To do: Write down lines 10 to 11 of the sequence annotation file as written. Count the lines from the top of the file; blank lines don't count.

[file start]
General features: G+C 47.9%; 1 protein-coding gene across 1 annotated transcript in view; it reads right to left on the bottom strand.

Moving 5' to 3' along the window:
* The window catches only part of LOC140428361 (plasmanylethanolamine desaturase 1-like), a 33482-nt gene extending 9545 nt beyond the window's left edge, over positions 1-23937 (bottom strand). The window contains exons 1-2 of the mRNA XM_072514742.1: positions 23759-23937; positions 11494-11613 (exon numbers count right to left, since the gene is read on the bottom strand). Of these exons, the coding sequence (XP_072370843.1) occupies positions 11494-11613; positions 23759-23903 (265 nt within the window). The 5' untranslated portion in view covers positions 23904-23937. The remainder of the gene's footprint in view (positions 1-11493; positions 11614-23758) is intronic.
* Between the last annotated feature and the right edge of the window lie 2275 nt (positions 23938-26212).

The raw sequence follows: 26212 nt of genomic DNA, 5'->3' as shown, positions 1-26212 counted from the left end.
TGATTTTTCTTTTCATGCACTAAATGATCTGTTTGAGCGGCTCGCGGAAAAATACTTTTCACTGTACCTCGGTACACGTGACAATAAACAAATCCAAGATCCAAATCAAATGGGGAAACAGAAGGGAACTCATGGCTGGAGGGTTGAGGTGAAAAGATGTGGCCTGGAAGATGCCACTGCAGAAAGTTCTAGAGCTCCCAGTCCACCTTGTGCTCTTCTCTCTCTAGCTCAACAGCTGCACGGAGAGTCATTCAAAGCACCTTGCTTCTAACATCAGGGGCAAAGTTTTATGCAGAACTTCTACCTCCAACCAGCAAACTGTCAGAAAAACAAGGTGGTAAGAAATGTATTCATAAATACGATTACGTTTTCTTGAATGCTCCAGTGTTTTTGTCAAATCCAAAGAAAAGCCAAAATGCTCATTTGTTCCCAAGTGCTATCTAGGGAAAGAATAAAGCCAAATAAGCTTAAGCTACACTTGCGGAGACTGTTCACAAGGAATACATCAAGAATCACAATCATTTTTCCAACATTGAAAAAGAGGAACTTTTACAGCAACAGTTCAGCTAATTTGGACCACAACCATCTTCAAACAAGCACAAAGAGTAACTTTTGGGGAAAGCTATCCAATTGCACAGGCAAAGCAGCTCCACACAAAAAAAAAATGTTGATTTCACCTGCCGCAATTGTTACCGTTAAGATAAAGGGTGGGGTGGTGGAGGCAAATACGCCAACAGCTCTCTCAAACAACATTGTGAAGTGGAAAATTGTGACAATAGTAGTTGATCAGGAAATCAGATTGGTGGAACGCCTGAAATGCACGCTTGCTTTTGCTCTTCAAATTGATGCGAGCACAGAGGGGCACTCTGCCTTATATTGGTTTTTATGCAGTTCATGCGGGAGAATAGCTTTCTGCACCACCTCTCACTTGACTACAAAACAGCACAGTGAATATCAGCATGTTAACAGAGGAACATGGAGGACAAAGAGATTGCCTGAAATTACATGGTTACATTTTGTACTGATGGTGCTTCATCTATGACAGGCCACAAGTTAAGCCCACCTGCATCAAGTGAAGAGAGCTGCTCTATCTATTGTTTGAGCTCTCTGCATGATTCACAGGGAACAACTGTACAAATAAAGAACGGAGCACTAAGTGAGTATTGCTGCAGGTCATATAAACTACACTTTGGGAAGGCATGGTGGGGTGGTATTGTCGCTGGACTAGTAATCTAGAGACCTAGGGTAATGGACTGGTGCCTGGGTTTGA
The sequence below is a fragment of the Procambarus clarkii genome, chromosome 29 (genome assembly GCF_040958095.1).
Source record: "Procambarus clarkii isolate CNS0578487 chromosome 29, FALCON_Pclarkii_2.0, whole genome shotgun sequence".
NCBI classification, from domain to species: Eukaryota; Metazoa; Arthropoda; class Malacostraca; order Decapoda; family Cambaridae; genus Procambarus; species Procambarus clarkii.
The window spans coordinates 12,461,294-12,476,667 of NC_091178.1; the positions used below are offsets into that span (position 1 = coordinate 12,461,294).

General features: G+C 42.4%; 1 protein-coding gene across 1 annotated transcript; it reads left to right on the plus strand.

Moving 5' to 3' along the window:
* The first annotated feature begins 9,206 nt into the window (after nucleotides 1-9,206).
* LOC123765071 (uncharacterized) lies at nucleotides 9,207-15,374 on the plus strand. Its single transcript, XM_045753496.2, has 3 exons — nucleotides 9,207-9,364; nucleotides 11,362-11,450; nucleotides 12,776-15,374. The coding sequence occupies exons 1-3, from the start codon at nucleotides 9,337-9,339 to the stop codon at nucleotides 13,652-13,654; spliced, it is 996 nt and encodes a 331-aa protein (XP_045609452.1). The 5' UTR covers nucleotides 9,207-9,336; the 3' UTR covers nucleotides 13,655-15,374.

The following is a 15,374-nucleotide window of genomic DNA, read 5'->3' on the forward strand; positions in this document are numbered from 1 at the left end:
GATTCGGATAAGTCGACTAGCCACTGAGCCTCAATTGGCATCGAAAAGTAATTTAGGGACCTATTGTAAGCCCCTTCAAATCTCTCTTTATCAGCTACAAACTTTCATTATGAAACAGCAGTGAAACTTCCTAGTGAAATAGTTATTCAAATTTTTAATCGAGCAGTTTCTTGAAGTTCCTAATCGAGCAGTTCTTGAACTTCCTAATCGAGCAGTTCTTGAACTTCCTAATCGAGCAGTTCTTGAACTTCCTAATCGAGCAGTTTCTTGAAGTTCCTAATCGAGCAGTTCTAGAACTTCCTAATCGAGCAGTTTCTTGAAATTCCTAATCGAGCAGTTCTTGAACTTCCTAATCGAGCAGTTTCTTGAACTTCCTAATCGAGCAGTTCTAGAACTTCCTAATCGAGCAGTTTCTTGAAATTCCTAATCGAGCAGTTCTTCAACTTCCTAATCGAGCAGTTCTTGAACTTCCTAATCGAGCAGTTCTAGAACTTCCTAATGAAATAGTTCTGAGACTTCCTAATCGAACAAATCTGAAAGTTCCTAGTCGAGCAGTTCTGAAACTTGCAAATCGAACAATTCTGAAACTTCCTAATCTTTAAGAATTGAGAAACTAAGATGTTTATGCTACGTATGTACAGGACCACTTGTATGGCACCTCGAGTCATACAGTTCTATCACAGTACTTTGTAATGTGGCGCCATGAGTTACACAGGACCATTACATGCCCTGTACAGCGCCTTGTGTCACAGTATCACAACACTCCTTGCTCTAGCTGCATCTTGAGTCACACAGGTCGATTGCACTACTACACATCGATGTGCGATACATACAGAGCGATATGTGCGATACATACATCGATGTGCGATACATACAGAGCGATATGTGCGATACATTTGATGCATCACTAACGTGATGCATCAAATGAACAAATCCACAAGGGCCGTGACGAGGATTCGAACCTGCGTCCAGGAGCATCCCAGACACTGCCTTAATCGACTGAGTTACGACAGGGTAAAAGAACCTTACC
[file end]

The window spans coordinates 12,461,294-12,476,667 of NC_091178.1; the positions used below are offsets into that span (position 1 = coordinate 12,461,294).

General features: G+C 42.4%; 1 protein-coding gene across 1 annotated transcript; it reads left to right on the plus strand.